**DISCLAIMER -- Must Read before ordering printed sails**
Due to the very slippery resins used to bond and make sailcloth airtight, sailcloth is very chemical resistant and virtually chemically inert, and graphics or 'paint' is almost impossible to permanently adhere to it. Thus, because of the nature of the abuse a sail gets (flogging in the wind, spattered by water, cloth shifting and stretching) the printed graphics will ultimately start to show signs of flaking off and cracking, etc. over time or quickly if you get caught using them in heavy air. While the sail itself will still be good, the printed graphics will show wear and need to be touched up with a Sharpe Marker over time. If you replace your sails every few years, printed sails really are so cool on the water and can greatly enhance your boats appearance in a bunch. But if you plan on keeping sails for a long time, or sail in windy conditions, plain white sails are the way to go as they will show signs of wear like printed ones do.
Dacron comes in various thicknesses or weights. The heavier the fabric, the stronger it is to take on heavy weather sailing. So, a storm sail will be built out of heavy-weight fabric, whereas a 155-percent genoa made for light air will be made out of lightweight material. The design and weight of the sail are matched for its purpose. Most boats are equipped with a set of sails that can do all conditions - but this nets you a "can do everything moderately well" sail. If you want light-air sails, the lighter fabric is then too thin to fly when the wind pipes up. If you want heavy-weather capability, the fabric will be too heavy to fill when the wind is light. RC sailors typically want super lightweight sails, so they are not too stiff and shape up the best in the lightest of winds.
However, when this super light sailcloth's are used in winds over 12+, it does put wear and tear on the sails causing stretch lines or cracking in the resign applied to make them airtight. Depending on how much boom vang you use, how tight you put on the outhaul, and downhaul, how tight you pull the sails in, and how much the sails luff and are flapped around can all effect the wear and tear on sails especially in heavy air. Just rigging the boat and carrying it to the pond on a windy day is a risk... as a couple of big puffs in the right situation, can flap the sails violently like a towel being whipped.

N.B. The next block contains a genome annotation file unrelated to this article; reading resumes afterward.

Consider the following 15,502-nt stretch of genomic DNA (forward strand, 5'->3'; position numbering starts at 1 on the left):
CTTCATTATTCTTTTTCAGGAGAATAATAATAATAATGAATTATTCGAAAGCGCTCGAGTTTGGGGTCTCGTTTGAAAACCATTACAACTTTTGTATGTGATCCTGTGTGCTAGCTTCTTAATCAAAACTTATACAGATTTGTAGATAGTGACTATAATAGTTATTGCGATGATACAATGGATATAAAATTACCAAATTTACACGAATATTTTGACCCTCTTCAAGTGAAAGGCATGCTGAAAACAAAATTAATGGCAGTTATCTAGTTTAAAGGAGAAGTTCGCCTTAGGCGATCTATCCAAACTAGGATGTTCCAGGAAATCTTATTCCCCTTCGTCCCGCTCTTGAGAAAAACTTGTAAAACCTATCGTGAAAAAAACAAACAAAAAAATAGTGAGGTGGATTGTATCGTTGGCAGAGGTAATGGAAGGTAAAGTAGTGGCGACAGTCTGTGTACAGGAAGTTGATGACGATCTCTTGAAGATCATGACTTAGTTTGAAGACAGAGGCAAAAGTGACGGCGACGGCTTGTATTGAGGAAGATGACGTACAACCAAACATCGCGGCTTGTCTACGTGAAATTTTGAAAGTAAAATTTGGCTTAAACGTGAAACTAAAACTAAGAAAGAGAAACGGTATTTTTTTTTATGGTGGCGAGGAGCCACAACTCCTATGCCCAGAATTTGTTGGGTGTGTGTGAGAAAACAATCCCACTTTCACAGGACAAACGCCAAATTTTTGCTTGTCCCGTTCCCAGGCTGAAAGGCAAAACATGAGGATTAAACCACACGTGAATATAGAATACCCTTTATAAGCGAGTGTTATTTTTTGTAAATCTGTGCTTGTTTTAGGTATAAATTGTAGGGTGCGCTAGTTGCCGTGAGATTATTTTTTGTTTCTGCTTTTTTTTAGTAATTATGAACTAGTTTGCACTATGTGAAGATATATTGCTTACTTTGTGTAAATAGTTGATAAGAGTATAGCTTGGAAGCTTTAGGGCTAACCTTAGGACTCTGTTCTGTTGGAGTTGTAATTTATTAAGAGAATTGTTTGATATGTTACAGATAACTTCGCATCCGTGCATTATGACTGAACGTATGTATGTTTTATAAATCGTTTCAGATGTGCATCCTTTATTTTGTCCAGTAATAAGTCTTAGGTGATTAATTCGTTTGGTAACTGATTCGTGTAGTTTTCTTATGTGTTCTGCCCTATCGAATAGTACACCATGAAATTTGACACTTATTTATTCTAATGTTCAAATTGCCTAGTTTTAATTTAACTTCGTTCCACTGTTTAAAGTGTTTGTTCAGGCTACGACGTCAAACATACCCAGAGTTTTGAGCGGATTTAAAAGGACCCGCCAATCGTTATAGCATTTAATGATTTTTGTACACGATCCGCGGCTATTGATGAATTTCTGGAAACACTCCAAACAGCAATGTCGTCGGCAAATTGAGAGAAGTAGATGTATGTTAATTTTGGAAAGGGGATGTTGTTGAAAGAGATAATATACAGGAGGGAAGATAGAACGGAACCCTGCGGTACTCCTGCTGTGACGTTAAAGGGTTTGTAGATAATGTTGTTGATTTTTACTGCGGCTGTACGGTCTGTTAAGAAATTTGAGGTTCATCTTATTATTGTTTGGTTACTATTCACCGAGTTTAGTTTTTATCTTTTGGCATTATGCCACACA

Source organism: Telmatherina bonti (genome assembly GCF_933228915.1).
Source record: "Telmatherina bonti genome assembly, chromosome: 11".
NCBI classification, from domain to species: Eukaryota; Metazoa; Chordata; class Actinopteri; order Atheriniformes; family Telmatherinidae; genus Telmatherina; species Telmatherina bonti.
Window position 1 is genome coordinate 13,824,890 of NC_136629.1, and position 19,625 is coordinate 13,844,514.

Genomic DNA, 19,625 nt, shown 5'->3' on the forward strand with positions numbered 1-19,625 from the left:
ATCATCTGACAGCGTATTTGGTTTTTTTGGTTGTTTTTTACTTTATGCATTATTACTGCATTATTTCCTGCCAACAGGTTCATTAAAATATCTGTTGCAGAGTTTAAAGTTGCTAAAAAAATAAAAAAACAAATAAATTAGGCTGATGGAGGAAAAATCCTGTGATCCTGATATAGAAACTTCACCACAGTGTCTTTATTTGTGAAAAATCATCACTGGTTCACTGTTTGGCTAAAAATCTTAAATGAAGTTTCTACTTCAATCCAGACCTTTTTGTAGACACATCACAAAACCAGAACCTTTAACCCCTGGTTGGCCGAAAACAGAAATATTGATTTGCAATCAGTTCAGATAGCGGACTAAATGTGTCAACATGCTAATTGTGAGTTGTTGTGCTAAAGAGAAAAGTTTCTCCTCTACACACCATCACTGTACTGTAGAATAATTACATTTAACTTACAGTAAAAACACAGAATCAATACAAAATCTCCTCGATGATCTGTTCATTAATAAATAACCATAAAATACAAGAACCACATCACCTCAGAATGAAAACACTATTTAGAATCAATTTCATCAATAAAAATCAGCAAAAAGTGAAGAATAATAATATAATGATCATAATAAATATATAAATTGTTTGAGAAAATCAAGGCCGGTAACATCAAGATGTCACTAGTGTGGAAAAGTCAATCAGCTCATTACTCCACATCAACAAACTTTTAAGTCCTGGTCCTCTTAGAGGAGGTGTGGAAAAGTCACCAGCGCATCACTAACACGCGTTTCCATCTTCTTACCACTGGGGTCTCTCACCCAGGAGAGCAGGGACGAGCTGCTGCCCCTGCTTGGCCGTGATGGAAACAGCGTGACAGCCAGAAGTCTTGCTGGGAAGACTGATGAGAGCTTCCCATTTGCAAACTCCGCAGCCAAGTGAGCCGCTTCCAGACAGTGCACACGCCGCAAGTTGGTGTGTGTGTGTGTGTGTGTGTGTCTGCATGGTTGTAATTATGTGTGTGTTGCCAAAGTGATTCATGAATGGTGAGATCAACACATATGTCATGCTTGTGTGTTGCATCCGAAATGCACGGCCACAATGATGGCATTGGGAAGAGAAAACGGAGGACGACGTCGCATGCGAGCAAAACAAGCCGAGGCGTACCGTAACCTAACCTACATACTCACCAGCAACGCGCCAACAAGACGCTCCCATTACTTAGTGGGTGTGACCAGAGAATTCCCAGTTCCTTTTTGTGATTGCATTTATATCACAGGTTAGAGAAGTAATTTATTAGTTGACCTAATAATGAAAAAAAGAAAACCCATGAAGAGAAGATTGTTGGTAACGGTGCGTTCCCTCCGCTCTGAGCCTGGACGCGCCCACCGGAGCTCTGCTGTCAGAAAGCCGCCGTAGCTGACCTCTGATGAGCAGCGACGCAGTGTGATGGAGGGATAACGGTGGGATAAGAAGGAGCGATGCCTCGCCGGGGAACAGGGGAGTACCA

The only way we have found to print on Dacron sails is to use a process that layers the ink on top of the plastic resign that makes them airtight. Because the Dacron fibers are coated with this resin, the ink cannot penetrate and soak into the Dacron fibers. Thus, when a sail is over stressed and starts stretching and breaking up due upper end wind conditions, or just over time, the sail stretches, but the ink does not... causing it to crack and from lines in the ink. The sail is still as good as any pure white non-printed sail, but these lines are not pleasing to look at. A Sharpe marker is your best solution at this point.
We have been printing Dacron sails not for many years, and most of the customers are getting several years out of the printed sails before they start cracking and breaking up. However, we have had 2 people report they were disappointed after only 10 hours of use their sails looked terrible. But in both cases, it was determined these sails were subjected to substantial upper limit windy spring conditions that ultimately was the main contributor to why the lines formed so quickly.
Windjammin Sails will not replace or be held responsible for any sails whereas the ink start cracking or coming off. We are not the printer and we do not make the sailcloth, so we will not guarantee or feel obligated to be responsible for how quickly the ink comes off. It is a very difficult process, the coating on sail cloth is one which is almost impossible to actually print on in the first place.
Thus, if you are ruff on sails, or typically experience higher winds, you might want to stick to white sails. Or use a backup set of sails in high winds and save your colorful racing sails for non-heavy air days. Most of my customers are getting several years of a printed sail, but your style of sail care and the way you tune and sail your boat, along with what type of weather conditions you sail in, will ultimately determine how long your sails last for you.
These are my own personal Soling sails used for 3 seasons so far. These have been mostly used (98%) of the time in 0-14 mph. Other than the jib luff wearing a little ink off, almost still in perfect conditions. A Sharpe Marker would fix the luff right up. Most of my customers are experiencing the same type of results.
These are 1 of only 2 customers who complained their sails tore up after only a few times out, 10 hours of sailing. In both cases, it was found high winds were the cause. After checking wunderground.com for what the conditions were like those days used, they were windy spring conditions... kind of like sailing in a thunderstorm force wind if scaled from Rc to big boats.
Sat Feb 25, 2023 wind 11 maxg= 12
Tues Feb28, 2023 wind 12 maxg= 14
Thur March 2, 2023 wind 15 maxg= 17
Sat March 4, 2023 wind 14 maxg= 17
Tues March 7, 2023 wind 14 maxg= 17
Thur March 9, 2023 wind 11 maxg= 14
Our lightweight RC sails take a lot of wear and tear in winds like this. If this is your typical conditions, then you may want to stick to white sails or at least use a backup set in these conditions and save your printed good racing sails for not heavy air days and they should last you a long time.